On Tahisas 12/ November 22, the Ethiopian church commemorates the passing away of Abba Samuel of Waldebba. The brief memory of this great saint recorded in Ethiopic is Synaxarium as follows.
In the Name of the Father, the Son, and of the Holy Spirit, One God, amen.
On this day died Abba Samuel of Waldebba. He was born of Stephen, and Amata Mariam around 1295 Eth.ca. At his early age, his parent took him to the country of Aksum and taught him the Holy Scriptures. When his father and mother died, he went to Dabra Bankol to Abba Madhanina Egzi’e, and he put on the garb of the monastic life, and fought the fight with fasting and prayer. He ate nothing except withered and decayed herbs, and his drink was water, and he became the servant of the monks, in the grinding of corn, and the drawing of water.
When his family came to visit him repeatedly, he departed to another place and devoted himself to rigorous monastic life. Thence he departed to the desert, and he ate no food whatsoever for forty days and forty nights. There, the lions, and the leopards, and all kinds of terrifying wild beasts came and bowed down before him, and licked the dust at his feet.
One day as he was going along the road, he arrived at a valley which was full of water. At this time he had with him a book and some fire. After making a prayer, he entered and crossed the water by the power of God although the water engulfed him and dragged him down and found the fire not extinguished, and the book uninjured.
Satan used to try him with phantoms of every kind of wild beast, but he was not frightened because his mind was bound up with confidence in his God. As Abba Samuel was praying our Lord Jesus Christ came to him, and sealed his whole body and each limb thereof with His spittle, and he became filled with power. From that day he bound his feet with fetters, and wore sackcloth. And he thrust all his limbs into water, and he recited the Psalms of David five times each day, and he scourged his back frequently with strips. The lions used to peer into his cave like sheep, and of some he used to stroke their bodies, and of others he used to dress their wounds; and he pluck out the thorns from their paws.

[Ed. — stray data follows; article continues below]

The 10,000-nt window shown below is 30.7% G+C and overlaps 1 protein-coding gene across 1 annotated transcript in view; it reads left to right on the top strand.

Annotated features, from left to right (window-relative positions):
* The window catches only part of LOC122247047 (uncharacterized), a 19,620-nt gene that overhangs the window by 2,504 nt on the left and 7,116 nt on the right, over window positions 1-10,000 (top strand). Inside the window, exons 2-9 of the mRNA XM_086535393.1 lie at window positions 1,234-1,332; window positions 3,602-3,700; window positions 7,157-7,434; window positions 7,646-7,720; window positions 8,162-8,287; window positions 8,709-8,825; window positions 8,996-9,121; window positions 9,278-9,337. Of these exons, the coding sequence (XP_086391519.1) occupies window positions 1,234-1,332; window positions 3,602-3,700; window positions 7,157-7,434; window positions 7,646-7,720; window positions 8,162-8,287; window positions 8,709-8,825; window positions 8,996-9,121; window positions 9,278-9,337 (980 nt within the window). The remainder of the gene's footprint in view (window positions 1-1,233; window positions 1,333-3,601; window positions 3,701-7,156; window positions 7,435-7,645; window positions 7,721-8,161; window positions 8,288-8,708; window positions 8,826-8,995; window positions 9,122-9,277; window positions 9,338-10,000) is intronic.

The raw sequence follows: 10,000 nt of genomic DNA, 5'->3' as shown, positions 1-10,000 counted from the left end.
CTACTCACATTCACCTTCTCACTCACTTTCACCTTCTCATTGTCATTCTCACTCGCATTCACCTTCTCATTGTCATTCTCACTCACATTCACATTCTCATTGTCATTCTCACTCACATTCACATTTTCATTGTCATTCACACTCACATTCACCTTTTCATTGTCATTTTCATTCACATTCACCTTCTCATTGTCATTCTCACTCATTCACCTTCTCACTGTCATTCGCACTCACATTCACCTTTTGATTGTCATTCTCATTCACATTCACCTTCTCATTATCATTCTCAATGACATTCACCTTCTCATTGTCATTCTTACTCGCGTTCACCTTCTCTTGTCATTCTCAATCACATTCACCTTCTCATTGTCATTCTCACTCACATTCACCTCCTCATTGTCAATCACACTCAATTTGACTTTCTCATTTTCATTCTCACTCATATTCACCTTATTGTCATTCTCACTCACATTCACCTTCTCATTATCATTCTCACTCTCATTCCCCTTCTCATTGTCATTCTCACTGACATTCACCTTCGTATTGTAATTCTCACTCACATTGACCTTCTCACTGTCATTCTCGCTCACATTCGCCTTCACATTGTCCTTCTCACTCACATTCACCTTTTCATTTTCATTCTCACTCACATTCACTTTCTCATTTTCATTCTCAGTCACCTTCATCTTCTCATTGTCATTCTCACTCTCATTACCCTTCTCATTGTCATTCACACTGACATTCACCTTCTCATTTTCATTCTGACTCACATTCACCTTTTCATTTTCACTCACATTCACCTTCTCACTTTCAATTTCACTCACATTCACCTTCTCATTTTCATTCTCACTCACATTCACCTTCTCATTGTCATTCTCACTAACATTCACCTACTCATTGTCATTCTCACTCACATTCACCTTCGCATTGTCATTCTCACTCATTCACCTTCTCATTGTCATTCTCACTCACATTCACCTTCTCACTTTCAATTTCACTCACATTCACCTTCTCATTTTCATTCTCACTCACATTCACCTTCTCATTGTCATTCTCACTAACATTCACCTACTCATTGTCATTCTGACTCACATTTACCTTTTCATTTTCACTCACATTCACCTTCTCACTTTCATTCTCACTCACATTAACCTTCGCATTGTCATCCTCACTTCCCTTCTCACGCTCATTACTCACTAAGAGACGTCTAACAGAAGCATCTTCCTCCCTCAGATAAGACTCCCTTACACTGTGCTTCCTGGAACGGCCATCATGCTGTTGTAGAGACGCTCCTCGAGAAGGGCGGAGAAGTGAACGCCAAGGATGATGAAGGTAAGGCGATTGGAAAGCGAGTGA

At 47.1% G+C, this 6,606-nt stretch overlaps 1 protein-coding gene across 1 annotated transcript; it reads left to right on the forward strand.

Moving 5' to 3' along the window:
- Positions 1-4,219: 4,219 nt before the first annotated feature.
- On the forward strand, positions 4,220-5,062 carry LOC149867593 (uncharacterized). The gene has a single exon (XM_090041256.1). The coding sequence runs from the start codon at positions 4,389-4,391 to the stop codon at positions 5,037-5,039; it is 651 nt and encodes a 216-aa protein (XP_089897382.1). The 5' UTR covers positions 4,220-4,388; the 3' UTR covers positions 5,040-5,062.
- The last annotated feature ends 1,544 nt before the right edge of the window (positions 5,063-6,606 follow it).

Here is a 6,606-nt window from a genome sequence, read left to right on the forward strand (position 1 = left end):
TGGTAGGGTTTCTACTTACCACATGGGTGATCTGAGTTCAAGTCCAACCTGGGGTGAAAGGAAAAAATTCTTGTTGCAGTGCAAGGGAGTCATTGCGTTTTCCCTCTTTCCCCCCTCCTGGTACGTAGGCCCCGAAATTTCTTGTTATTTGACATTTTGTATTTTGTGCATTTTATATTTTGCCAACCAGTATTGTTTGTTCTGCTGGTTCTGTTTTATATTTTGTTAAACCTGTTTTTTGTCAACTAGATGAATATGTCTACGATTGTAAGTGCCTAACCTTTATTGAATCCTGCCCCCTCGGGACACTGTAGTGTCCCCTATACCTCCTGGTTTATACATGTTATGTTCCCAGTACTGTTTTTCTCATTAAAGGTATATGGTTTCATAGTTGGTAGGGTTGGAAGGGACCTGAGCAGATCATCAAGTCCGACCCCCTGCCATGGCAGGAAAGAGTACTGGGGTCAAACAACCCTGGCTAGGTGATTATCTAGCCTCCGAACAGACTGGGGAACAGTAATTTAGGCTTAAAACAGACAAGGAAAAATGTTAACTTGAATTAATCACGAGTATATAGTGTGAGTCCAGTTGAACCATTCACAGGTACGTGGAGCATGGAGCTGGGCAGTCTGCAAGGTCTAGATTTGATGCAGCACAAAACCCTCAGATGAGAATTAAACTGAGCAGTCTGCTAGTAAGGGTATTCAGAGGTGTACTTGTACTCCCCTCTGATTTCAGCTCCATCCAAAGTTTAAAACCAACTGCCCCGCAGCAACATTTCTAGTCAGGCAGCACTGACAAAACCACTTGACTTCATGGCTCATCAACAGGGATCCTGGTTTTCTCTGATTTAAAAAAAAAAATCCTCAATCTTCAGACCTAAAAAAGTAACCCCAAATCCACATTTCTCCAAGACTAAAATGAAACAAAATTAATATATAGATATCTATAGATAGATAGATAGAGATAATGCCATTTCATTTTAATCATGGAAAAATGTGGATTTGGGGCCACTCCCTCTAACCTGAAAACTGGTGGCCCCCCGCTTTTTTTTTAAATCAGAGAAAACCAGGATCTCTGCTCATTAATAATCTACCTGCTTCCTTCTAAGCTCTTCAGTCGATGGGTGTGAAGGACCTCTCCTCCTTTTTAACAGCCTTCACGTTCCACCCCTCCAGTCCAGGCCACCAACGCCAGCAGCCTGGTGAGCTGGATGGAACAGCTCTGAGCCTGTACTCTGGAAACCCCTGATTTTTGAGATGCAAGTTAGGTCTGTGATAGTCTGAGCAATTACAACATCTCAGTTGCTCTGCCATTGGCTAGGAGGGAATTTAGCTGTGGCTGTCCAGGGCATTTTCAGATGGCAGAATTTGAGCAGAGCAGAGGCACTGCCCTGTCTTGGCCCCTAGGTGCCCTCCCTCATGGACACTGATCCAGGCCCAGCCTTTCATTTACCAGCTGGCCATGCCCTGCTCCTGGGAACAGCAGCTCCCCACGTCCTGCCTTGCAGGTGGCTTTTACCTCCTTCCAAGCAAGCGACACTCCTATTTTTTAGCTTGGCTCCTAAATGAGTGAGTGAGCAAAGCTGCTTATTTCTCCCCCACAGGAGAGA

During his lifetime, many disciples attached themselves to him, and of these the first was Abba Zarufael. One day Abba Samuel met Abba Gabra Maskal, of Dabra Laggaso and they passed the day in describing the great works of God. At the time for supper, when they were making their prayers, a table came down to them from heaven, and they ate and gave thanks to God.
Then one day he met a certain monk from the desert, and when they began to talk about the Mysteries which God had made for them, Abuna Samuel said, “Behold, for twelve years I have been standing in the heights and censing the throne of God with the Four and Twenty Priests of Heaven.” When he went in to consecrating the Offerings, there came down to him bread and a chalice from heaven; and when he was reading the Praises of our Lady Maryam, he was lifted up off the ground to the height of a cubit, and our Holy Lady, the Virgin Maryam, came and gave him a precious stone which shot out light from it, and some pure incense.
When the time of his departure drew nigh Michael the Archangel came unto him, and he caught him up on his wings and showed him all the delights of the heavenly Jerusalem. And he brought him before the throne of God, and then Abba Samuel received from him the promise concerning the man who should invoke his name or celebrate his commemoration. When he returned to his bed he told his disciples everything, which he had seen, and then he died in peace.
Salutation to Abba Samuel!
Waldebba monastery is one of the oldest and famous Ethiopian monasteries where the monks abstain entirely from eating food for ascetic life except “Rolled Quarf” which is made up of immature banana mixed with the root of a certain tree. According to the tradition of the monastery, Waldebba monastery is believed to have been established around five centuries earlier. Later on Abba Samuel of Waldebba expanded and formed a monastic order and drew up a set of rules in the 14th century.
May the intersession of Abba Samuel be with us and glory be to God!
Source: Synaxarium (December 21): The Book of the Saints of the Ethiopian Orthodox Tewahedo Church, Translation of Sir E. A. Wallis Budge with some revision.